26th May 2018
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Island leaders challenge political parties over greater autonomy

A challenge has been laid down for Scottish and UK political leaders to recognise the different needs of islanders in the run-up to the independence referendum.

Shetland Islands Council has joined up with its Orkney and Western Isles counterparts to drive forward the Our Islands Our Future campaign for greater control.

Alex Salmond, David Cameron and Nick Clegg have all been asked to respond to questions posed jointly by the three councils.

Labour leader Ed Miliband has also been asked to join the debate on a stronger future for the islands following next year’s historic poll, as have opposition leaders at Holyrood.

The responses will help shape the debate at a September conference due to take place in Orkney.

Although politically the three councils are neutral on Scottish independence, they are working closely in the campaign to secure the best outcome for island communities, whatever the result of the referendum.

They want to see the special position and needs of what are the UK’s three largest island groups fully taken into account in whatever new constitutional arrangements are implemented after the vote.

The move follows a meeting in Orkney this week by political leaders to discuss the next steps of Our Islands Our Future.

SIC political leader Gary Robinson said: “We made good progress, exploring the key themes of the project [and] identifying speakers for the forthcoming conference.

Gary Robinson taking part in the Our Islands – Our Future conference last month. A new report suggests the future will be financially difficult. Photo: Rosalind Griffiths

Gary Robinson taking part in the Our Islands – Our Future conference last month. A new report suggests the future will be financially difficult. Photo: Rosalind Griffiths

“The timing of this get-together was critical as it allowed us to refine our message ahead of the cabinet meetings in Lerwick next week when we’ll have the opportunity to discuss our aspirations face-to-face with Scottish ministers.”

Orkney Islands Council convener Steven Heddle and

leader of Comhairle nan Eilean Siar, Angus Campbell, also welcomed the move.

“We’ve made plain from the start our determination to engage with politicians on both sides of the independence debate,” said Mr Heddle.

Mr Campbell added: “The campaign to win increased powers is crucial for the future of island communities and we will continue to lobby government at a Scottish and UK level.”

The campaign has also secured the unanimous backing of the Islands Commission of the Conference of Peripheral Maritime Regions of Europe (CPMR), which represents 15 million people living in Europe’s island communities.

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About Ryan Taylor

Ryan Taylor has worked as a reporter since 1995, and has been at The Shetland Times since 2007, covering a wide variety of news topics. Before then he reported for other newspapers in the Highlands, where he was raised, and in Fife, where he began his career with DC Thomson. He also has experience in broadcast journalism with Grampian Television. He has lived in Shetland since 2002, where he harbours an unhealthy interest in old cars and motorbikes.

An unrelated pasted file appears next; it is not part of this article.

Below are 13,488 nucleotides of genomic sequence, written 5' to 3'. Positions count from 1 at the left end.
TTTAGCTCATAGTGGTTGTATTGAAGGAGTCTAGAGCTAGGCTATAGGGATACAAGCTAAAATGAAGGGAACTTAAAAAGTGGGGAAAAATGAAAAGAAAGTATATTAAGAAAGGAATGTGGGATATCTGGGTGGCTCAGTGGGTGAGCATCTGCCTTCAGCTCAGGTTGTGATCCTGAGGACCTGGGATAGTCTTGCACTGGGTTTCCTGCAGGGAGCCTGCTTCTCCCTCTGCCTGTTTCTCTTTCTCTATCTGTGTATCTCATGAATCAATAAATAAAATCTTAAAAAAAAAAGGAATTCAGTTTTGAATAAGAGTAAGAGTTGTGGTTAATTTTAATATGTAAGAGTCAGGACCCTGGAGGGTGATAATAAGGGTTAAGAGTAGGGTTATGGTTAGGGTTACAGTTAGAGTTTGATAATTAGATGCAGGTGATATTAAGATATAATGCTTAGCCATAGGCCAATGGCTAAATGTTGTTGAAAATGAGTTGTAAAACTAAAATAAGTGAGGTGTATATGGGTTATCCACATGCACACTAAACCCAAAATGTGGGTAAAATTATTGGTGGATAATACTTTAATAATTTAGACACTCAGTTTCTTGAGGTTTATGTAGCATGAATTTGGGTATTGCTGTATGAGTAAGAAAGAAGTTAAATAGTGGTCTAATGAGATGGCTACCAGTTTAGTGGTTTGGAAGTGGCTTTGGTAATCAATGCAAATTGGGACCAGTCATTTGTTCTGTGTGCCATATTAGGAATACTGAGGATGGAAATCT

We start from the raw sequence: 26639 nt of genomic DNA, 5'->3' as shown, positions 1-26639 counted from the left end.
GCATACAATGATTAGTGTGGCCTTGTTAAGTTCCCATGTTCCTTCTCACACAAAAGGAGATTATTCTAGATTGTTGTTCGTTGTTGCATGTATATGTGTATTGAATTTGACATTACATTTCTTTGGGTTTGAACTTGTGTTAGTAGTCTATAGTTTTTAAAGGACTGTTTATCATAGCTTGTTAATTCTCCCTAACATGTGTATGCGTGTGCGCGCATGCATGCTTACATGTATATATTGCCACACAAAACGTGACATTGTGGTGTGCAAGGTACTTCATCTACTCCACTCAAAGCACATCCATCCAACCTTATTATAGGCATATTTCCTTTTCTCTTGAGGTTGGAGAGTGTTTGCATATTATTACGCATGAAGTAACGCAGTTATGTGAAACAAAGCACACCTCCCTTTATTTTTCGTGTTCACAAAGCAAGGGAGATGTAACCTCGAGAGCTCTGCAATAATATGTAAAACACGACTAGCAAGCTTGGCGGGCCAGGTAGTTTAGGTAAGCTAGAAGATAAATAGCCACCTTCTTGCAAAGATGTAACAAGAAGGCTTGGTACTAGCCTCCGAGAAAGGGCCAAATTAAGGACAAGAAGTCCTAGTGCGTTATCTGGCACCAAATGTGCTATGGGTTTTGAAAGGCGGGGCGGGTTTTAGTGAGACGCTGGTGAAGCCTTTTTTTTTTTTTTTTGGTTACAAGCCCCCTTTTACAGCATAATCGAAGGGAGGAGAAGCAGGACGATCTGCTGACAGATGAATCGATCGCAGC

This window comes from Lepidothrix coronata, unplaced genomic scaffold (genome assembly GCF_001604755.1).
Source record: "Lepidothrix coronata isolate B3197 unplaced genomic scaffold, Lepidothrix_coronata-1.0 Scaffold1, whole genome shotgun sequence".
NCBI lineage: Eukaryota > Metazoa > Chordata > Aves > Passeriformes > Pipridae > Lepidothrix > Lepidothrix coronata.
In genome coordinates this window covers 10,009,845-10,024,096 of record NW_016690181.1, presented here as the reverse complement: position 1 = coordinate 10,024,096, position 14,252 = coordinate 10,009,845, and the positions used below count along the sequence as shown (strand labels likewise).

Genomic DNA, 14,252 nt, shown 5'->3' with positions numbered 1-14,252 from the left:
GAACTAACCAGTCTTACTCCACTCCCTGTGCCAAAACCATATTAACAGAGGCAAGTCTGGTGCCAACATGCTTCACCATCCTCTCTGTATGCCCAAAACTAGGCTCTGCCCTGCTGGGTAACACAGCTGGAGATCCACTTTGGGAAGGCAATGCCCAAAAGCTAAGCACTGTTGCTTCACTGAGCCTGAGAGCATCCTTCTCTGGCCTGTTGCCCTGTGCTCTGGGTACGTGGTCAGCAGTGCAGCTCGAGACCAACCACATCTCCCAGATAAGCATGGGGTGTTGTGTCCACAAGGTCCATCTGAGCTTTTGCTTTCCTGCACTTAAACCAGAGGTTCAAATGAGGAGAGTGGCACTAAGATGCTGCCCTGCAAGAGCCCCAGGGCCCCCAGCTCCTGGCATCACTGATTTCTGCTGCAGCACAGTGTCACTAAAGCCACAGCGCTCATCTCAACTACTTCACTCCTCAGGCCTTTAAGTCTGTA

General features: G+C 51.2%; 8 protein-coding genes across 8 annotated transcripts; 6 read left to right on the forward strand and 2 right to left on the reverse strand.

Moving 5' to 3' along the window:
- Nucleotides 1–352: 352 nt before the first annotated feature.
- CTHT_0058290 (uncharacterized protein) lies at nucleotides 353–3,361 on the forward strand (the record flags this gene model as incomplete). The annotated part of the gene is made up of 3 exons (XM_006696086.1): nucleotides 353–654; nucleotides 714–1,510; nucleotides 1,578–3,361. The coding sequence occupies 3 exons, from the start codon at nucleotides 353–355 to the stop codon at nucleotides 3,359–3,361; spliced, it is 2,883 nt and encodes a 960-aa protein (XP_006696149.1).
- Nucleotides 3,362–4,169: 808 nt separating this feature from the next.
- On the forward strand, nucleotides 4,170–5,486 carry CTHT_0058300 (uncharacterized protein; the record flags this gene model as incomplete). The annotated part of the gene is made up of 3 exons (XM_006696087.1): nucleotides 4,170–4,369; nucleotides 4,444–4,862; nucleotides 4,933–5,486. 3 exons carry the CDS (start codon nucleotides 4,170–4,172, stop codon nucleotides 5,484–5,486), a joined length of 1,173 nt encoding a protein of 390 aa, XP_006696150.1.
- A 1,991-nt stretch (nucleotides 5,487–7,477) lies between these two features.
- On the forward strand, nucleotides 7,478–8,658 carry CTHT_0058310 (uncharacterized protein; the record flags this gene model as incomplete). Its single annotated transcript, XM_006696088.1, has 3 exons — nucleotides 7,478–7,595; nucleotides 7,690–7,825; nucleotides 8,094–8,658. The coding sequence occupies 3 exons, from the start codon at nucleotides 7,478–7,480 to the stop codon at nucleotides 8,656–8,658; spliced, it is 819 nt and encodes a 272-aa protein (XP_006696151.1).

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10 comments

  1. Johann Siebert

    what about the Falkland islands being attached to an independent Scotland? ….. could solve a problem…..

    Reply
  2. Joe Johnson

    The Falkland Islands recently had a referendum and voted overwhelming to remain British. If Scotland becomes independent then it’s very unlikely Falkland Islanders would want to break away from the U.K be attached to Scotland.

    Reply
  3. Gordon Harmer

    Johann are you thinking of a bridge or a tunnel ???????????

    Reply
  4. Roberto A. Bonaldi

    It’s funny how the people in #Malvinas think anyone cares about their referendums. The whole world recognises Argentina’s sovereignty over the islands.

    Reply
  5. Sandy McDonald

    Eh, no Roberto, they don’t.

    Reply
  6. george williamson

    behave yourself robbie

    Reply
  7. John Tulloch

    United Nations Charter, Chapter 1, Article 1, Paragraph 2.

    “To develop friendly relations among nations based on respect for the principle of equal rights and self-determination of peoples, and to take other appropriate measures to strengthen universal peace;”

    If the Falkland Islanders had voted to go with Argentina the British would be unable to stop them from doing so.

    Think about it.

    Reply
  8. ian tinkler

    United Nations Charter, Chapter 1, Article 1, Paragraph 2.
    “To develop friendly relations among nations based on respect for the principle of equal rights and self-determination of peoples and to take other appropriate measures to strengthen universal peace;”
    If the Shetland Islanders had voted to go with Scots, to become subjugated by Salmond, then the UN and the UK, would be unable to stop them from doing just that, however?

    Reply
  9. ian tinkler

    Think about it

    Reply
  10. David Spence

    Surely one issue which could have a great impact is for Scotland to give documented proof that it indeed has sovereign rights over the islands of Shetland and Orkney and not just a gentleman’s agreement with a nod and a wink after the marriage of Princess Margaret of Denmark to James III of Scotland. Where is the proof????

    Reply

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